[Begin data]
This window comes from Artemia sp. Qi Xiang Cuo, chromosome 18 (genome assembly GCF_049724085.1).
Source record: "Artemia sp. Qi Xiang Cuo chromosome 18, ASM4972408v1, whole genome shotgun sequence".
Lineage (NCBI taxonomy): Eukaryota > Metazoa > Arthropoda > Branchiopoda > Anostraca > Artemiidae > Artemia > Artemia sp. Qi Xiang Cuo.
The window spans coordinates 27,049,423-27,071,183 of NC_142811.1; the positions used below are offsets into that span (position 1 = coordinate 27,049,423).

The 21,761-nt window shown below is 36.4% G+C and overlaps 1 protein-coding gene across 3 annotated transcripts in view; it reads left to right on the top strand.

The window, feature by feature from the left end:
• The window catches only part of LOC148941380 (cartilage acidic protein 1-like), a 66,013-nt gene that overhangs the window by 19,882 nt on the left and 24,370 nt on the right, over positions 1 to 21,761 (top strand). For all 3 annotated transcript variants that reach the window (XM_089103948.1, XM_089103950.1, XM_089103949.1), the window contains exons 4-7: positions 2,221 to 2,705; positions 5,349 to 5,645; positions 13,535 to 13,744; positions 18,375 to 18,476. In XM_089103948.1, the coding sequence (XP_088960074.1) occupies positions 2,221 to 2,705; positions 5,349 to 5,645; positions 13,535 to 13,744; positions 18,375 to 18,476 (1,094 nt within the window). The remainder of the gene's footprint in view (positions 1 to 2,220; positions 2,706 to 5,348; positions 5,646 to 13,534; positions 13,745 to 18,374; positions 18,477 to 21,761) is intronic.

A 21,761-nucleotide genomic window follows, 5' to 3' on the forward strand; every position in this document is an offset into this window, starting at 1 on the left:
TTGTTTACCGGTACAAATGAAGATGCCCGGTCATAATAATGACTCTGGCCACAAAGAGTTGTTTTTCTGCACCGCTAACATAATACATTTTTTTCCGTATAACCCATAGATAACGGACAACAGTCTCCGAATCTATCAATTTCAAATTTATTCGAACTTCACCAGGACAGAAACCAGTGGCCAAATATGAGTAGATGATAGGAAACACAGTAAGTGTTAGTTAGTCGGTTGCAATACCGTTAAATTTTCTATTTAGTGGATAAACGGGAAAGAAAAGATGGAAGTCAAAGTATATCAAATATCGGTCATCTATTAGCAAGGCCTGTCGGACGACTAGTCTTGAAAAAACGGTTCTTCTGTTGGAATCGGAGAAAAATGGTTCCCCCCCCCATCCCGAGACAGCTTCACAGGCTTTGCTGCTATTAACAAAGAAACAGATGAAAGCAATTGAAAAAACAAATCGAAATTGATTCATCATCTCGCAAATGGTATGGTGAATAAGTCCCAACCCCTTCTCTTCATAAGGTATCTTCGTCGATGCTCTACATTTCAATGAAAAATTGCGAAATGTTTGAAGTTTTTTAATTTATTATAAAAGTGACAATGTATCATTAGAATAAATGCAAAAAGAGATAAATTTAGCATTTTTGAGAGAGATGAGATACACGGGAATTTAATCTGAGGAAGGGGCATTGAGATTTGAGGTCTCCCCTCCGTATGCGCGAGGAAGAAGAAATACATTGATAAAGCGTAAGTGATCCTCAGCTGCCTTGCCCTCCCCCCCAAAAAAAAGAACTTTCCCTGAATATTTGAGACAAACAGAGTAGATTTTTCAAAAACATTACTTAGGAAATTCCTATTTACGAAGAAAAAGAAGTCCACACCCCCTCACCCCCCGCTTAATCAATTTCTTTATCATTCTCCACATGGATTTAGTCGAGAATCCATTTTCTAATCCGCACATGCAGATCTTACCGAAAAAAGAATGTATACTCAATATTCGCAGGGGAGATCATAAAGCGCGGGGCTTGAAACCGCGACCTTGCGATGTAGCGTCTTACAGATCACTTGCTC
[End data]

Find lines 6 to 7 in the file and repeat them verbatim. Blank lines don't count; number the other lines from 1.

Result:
The window, feature by feature from the left end:
• The window catches only part of LOC148941380 (cartilage acidic protein 1-like), a 66,013-nt gene that overhangs the window by 19,882 nt on the left and 24,370 nt on the right, over positions 1 to 21,761 (top strand). For all 3 annotated transcript variants that reach the window (XM_089103948.1, XM_089103950.1, XM_089103949.1), the window contains exons 4-7: positions 2,221 to 2,705; positions 5,349 to 5,645; positions 13,535 to 13,744; positions 18,375 to 18,476. In XM_089103948.1, the coding sequence (XP_088960074.1) occupies positions 2,221 to 2,705; positions 5,349 to 5,645; positions 13,535 to 13,744; positions 18,375 to 18,476 (1,094 nt within the window). The remainder of the gene's footprint in view (positions 1 to 2,220; positions 2,706 to 5,348; positions 5,646 to 13,534; positions 13,745 to 18,374; positions 18,477 to 21,761) is intronic.